LONDON GlaxoSmithKline's new CEO Emma Walmsley, who takes over on April 1, has won a short-term reprieve from the threat of generic Advair with a delay in U.S. approval for Mylan's copy of the blockbuster lung inhaler.
Shares in the British drugmaker gained 0.7 percent in early London trading on Thursday on the news.
It is unclear how long Mylan will have to wait to get its version of the asthma and chronic lung disease medicine on the market, after receiving a so-called complete response letter (CRL) from the U.S. Food and Drug Administration (FDA).
If the delay is down to a minor issue, Mylan could refile within two months and get an FDA response as early as July 2017.
But more fundamental issues and deeper FDA concerns about generic Advair copies might push back approval by as much as two years, according to Peel Hunt analysts.
That is a worry for other firms hoping to sell substitutable generic Advair in the big U.S. market. Shares in Hikma, which hopes to hear back from the FDA by May 10 on its generic application, fell 1 percent and those in its partner Vectura dropped 2 percent by 0735 GMT.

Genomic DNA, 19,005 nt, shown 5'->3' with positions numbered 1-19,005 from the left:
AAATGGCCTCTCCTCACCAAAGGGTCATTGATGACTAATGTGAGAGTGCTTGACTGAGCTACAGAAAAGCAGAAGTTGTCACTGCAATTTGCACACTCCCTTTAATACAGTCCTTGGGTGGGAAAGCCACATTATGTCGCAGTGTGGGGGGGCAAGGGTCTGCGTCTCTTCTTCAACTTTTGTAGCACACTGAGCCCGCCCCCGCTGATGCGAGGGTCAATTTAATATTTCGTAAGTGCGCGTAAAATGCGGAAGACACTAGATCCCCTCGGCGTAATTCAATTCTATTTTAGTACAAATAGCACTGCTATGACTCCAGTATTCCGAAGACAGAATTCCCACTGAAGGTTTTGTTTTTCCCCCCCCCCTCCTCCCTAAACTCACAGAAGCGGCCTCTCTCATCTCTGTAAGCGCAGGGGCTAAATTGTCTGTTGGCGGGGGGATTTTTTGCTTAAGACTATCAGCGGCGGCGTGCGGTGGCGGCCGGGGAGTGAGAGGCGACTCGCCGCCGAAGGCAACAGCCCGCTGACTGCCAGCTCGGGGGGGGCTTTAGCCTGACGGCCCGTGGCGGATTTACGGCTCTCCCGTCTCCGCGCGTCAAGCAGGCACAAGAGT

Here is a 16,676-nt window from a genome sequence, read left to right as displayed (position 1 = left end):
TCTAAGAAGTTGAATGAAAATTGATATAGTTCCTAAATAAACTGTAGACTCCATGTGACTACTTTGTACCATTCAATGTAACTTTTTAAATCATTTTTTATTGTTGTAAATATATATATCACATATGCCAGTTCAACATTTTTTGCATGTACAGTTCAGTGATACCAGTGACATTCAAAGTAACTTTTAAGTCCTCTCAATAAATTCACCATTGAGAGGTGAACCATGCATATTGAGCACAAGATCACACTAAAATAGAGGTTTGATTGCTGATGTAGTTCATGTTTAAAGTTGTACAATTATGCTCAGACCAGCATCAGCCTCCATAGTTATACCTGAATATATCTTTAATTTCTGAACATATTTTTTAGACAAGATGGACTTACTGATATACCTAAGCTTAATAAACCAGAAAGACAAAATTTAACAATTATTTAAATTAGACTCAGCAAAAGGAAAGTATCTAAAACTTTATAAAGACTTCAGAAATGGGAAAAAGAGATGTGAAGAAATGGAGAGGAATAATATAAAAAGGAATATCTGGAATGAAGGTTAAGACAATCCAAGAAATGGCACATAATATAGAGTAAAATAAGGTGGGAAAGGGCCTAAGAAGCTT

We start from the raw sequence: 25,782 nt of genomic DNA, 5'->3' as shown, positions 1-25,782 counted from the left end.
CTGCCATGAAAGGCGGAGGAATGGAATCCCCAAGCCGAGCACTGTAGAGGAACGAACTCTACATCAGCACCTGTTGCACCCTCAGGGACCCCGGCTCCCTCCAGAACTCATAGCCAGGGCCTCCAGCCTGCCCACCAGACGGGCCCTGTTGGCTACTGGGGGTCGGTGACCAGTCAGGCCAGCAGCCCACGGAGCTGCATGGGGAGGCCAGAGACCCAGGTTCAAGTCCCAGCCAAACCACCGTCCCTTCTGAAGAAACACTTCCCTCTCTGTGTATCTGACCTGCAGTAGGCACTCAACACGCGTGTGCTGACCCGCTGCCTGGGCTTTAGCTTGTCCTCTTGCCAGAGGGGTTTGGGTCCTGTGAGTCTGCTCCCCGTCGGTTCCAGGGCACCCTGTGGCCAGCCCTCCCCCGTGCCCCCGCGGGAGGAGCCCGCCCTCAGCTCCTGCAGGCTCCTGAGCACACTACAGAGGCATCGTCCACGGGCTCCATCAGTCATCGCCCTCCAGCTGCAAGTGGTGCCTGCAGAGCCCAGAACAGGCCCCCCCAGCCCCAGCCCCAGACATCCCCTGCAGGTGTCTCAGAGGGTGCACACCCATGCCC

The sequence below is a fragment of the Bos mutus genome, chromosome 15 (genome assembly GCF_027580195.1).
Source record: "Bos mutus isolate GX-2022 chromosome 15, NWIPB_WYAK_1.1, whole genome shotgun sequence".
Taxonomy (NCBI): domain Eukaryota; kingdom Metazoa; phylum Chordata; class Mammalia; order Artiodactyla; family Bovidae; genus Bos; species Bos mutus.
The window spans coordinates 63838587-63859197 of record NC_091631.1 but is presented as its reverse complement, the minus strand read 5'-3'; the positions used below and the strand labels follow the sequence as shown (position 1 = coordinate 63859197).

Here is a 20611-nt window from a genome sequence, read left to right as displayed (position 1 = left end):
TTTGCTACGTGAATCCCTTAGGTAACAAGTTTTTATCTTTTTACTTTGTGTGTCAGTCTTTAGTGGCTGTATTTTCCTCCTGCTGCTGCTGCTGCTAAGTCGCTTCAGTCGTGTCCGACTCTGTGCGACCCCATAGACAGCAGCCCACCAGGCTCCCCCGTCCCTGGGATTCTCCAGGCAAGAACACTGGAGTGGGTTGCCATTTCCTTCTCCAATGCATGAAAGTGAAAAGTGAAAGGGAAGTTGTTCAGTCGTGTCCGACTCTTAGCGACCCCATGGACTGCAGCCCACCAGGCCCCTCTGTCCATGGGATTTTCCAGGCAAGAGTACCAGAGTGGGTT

Nonetheless, analysts are convinced that generic Advair is coming.
"It is still likely that U.S. Advair will ultimately be genericised in the near future. In this context, any delay is likely to be simply viewed as a short-term cash-flow benefit to GlaxoSmithKline," Jefferies analysts said in a note to investors.
GSK said it had noted Mylan's CRL announcement late on Wednesday, adding that the possible introduction of generic Advair in the United States this year was "an event we have anticipated and planned for".
The company said in February that core earnings per share, in constant currencies, would be flat to slightly lower in 2017, if substitutable Advair generics arrive in the United States by mid-year. If they don't launch, EPS should rise between 5 and 7 percent.
If generics do arrive by mid-2017, GSK has forecast Advair's U.S. sales will be around 1 billion pounds ($1.24 billion), down from 1.83 billion in 2016.
GSK has a raft of newer respiratory medicines to help fill the gap left by declining sales of Advair and Britain's biggest drugmaker believes it can maintain its leadership position in treatments for lung disorders.
(Editing by David Evans)